9. The myth of the engineer crew chief. I was interviewing a technical director with an undergrad degree in physics and a grad degree in engineering. He pointed me to one of his favorite movies (Office Space), in which a young man explains that his job is to take information from the customers to the engineers. He is asked repeatedly by the dweebs who are trying to understand exactly what he does why the customers can’t just talk directly to the engineers. He progressively gets more and more irritated and finally blurts out something to the effect of, “Engineers can’t talk to normal people. Don’t you know that?” The trend that started a few years ago of assuming good engineers will automatically be good crew chiefs is waning. Just knowing the engineering doesn’t make you a good crew chief, but a good crew chief knows how to use engineering. Steve Letarte told me, “I’m not very smart, but I know how to talk to smart people.” Knowing how to talk to smart people makes him pretty smart in my book. Bob Osborne, Carl Edwards’ crew chief, has just the right mix of skills. Now if we can just get the guys on Sirius XM Radio to stop using the words “geeky engineer” every time they talk about him…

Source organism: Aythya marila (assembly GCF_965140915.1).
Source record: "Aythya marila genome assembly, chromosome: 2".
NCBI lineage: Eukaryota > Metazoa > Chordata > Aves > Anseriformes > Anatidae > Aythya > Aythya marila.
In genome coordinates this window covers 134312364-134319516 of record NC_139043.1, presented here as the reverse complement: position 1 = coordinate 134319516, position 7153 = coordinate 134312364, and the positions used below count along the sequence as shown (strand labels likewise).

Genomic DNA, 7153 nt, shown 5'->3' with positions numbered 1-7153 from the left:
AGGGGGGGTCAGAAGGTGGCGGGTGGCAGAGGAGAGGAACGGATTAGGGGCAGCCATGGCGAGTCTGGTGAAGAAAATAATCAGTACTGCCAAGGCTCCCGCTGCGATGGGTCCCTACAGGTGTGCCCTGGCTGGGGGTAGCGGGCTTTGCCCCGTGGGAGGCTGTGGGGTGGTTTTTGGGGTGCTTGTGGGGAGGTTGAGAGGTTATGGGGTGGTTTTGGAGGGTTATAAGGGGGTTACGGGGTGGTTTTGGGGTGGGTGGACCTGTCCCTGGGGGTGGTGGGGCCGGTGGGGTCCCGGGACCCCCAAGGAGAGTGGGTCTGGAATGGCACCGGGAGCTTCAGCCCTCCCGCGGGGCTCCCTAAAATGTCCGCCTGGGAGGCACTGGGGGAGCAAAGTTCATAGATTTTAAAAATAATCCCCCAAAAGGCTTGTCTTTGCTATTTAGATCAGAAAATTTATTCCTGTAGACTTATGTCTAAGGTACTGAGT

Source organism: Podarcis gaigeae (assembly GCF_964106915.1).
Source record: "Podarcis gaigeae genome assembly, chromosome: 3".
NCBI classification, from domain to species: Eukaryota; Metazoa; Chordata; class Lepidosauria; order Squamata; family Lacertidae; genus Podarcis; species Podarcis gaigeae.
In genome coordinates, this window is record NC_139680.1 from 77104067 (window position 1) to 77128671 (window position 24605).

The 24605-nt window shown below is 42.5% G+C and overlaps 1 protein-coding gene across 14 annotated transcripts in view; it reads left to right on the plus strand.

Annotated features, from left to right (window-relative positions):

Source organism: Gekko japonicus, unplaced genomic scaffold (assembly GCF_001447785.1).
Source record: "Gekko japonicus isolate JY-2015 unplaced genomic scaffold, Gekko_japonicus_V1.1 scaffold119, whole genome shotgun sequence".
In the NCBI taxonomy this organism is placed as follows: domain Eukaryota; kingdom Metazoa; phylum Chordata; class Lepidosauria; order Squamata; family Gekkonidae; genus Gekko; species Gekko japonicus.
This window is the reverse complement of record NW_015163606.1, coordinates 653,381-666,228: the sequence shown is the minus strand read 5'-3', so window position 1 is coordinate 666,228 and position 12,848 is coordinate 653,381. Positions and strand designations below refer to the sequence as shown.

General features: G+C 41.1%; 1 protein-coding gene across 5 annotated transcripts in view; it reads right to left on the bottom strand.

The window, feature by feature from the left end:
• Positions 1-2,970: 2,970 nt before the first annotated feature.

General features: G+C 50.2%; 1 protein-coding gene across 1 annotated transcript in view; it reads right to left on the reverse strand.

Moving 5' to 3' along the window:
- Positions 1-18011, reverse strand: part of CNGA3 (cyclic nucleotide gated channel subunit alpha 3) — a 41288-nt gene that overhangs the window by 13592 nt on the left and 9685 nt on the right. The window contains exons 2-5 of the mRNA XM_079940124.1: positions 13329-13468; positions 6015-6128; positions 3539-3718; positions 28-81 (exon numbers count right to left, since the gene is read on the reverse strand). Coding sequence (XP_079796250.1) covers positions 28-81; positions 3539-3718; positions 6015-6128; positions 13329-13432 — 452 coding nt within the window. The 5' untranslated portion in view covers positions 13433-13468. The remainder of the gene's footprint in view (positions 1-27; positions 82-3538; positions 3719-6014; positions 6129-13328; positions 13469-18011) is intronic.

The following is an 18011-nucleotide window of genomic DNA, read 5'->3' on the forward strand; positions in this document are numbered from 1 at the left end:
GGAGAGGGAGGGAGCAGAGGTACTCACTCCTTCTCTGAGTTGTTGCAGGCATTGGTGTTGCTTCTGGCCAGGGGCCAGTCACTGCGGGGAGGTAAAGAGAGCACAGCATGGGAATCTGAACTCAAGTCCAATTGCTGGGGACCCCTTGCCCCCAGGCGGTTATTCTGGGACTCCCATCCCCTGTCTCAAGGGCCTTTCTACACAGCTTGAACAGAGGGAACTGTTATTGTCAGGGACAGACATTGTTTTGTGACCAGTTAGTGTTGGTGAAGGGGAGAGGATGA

8. Bobby Labonte’s Watkin’s Glen crash. Bobby crashed into the plastic barrels at the end of the pit road wall and exited the car in obvious pain. A couple tracks have finally put SAFER barriers on the inside walls and that’s a step in the right direction, but the pit road wall offers its own challenges. The end of pit road is one of the most dangerous remaining places. The pit road wall is a line defect. Hitting the wall head on is a really hard way to crash because there isn’t a lot of area over which to spread the impact. One of the most promising solutions for the end of pit road wall is Batelle’s Flexall, a honeycomb foam product that can deform up to seven times its original dimensions and they spring back again within a few minutes. (Remember how long it took to clean up that crash?) But the advances are going sort of slowly. One wonders what’s going to have to happen before research in this area really starts to get going.